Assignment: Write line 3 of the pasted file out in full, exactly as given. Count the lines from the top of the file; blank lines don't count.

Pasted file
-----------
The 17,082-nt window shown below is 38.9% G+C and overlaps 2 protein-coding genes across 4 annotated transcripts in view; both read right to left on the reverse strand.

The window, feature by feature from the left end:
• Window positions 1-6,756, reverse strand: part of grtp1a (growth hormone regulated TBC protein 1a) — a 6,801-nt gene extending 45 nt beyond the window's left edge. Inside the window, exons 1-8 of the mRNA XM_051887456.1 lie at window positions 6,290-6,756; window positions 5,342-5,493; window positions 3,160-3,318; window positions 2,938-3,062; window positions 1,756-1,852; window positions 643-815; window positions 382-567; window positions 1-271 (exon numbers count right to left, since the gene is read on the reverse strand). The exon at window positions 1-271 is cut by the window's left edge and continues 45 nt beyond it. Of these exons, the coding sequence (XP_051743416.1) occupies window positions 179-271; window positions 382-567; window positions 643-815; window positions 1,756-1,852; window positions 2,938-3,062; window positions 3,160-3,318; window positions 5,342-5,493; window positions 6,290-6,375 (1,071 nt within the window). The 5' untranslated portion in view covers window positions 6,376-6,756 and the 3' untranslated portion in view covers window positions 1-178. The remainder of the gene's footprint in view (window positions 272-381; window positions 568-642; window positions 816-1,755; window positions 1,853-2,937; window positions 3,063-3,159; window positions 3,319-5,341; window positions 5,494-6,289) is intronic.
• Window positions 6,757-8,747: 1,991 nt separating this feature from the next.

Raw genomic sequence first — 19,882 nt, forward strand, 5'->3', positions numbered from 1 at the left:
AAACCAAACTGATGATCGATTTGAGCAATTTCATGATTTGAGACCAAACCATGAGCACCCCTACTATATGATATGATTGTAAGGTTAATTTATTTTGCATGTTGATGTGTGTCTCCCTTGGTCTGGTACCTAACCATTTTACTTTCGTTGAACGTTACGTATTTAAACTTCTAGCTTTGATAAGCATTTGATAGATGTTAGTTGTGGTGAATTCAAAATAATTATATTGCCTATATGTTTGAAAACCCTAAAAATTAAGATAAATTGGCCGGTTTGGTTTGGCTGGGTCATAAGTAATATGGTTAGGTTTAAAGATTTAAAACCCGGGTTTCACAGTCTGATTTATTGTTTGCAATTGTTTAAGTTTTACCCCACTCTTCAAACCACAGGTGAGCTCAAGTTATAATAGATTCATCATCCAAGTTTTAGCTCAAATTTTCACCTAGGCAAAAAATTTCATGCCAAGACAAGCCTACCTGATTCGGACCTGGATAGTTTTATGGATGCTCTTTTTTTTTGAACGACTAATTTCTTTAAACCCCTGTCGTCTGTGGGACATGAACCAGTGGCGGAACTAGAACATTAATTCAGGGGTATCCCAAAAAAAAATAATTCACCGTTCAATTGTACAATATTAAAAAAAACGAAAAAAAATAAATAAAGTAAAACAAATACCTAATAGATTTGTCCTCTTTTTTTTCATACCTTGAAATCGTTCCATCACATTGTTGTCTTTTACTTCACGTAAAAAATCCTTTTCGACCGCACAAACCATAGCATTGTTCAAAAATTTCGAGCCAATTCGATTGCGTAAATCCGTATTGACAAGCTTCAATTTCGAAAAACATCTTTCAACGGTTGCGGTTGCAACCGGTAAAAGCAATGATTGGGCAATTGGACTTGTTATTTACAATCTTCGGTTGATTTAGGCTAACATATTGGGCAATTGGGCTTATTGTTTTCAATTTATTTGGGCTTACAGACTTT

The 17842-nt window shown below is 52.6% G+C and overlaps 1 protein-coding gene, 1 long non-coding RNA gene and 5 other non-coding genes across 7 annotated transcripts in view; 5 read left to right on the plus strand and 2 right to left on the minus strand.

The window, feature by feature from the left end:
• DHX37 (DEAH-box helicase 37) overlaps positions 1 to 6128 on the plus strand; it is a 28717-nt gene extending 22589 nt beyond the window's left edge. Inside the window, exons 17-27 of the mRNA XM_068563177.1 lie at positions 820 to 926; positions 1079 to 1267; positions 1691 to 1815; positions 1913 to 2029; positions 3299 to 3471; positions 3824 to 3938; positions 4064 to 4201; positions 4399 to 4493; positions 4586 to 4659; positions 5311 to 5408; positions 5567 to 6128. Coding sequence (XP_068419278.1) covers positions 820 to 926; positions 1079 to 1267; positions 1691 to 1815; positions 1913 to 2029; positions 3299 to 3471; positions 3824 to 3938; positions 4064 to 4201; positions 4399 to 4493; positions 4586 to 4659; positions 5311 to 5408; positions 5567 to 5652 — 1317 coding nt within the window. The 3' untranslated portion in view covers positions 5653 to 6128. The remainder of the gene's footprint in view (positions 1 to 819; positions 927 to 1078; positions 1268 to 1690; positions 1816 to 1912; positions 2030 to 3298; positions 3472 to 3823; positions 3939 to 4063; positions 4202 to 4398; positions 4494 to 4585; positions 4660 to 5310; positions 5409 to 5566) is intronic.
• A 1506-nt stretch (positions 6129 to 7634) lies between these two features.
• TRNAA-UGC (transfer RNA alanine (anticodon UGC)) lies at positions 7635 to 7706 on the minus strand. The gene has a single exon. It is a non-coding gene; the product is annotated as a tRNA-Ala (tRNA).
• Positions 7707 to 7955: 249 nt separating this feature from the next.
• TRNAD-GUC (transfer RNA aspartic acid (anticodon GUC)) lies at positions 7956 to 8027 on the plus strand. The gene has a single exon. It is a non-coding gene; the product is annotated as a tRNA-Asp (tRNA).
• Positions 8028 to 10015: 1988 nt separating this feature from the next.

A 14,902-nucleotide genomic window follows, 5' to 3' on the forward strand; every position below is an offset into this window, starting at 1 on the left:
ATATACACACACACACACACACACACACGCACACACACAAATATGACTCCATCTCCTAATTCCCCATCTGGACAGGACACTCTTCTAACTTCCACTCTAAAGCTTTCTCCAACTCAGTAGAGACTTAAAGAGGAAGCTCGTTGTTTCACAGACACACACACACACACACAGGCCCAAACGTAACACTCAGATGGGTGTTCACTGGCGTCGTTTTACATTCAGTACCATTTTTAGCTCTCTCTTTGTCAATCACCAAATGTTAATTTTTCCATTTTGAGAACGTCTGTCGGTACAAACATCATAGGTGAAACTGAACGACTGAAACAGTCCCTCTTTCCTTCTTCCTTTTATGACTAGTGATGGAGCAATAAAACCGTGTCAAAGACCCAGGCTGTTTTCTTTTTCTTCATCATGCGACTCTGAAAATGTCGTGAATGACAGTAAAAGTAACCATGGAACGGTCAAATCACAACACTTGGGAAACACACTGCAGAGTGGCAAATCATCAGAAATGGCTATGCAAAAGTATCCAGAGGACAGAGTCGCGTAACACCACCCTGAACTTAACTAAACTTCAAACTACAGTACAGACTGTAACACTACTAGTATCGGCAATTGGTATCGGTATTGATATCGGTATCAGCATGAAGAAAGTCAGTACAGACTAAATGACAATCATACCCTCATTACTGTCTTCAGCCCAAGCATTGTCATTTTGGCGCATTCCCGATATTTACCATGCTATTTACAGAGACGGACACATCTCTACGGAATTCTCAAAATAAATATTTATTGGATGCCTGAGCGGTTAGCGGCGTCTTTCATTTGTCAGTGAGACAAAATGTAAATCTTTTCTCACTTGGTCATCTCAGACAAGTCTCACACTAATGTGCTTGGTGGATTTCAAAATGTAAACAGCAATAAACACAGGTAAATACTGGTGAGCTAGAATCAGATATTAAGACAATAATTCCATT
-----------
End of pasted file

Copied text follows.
• Window positions 1-6,756, reverse strand: part of grtp1a (growth hormone regulated TBC protein 1a) — a 6,801-nt gene extending 45 nt beyond the window's left edge. Inside the window, exons 1-8 of the mRNA XM_051887456.1 lie at window positions 6,290-6,756; window positions 5,342-5,493; window positions 3,160-3,318; window positions 2,938-3,062; window positions 1,756-1,852; window positions 643-815; window positions 382-567; window positions 1-271 (exon numbers count right to left, since the gene is read on the reverse strand). The exon at window positions 1-271 is cut by the window's left edge and continues 45 nt beyond it. Of these exons, the coding sequence (XP_051743416.1) occupies window positions 179-271; window positions 382-567; window positions 643-815; window positions 1,756-1,852; window positions 2,938-3,062; window positions 3,160-3,318; window positions 5,342-5,493; window positions 6,290-6,375 (1,071 nt within the window). The 5' untranslated portion in view covers window positions 6,376-6,756 and the 3' untranslated portion in view covers window positions 1-178. The remainder of the gene's footprint in view (window positions 272-381; window positions 568-642; window positions 816-1,755; window positions 1,853-2,937; window positions 3,063-3,159; window positions 3,319-5,341; window positions 5,494-6,289) is intronic.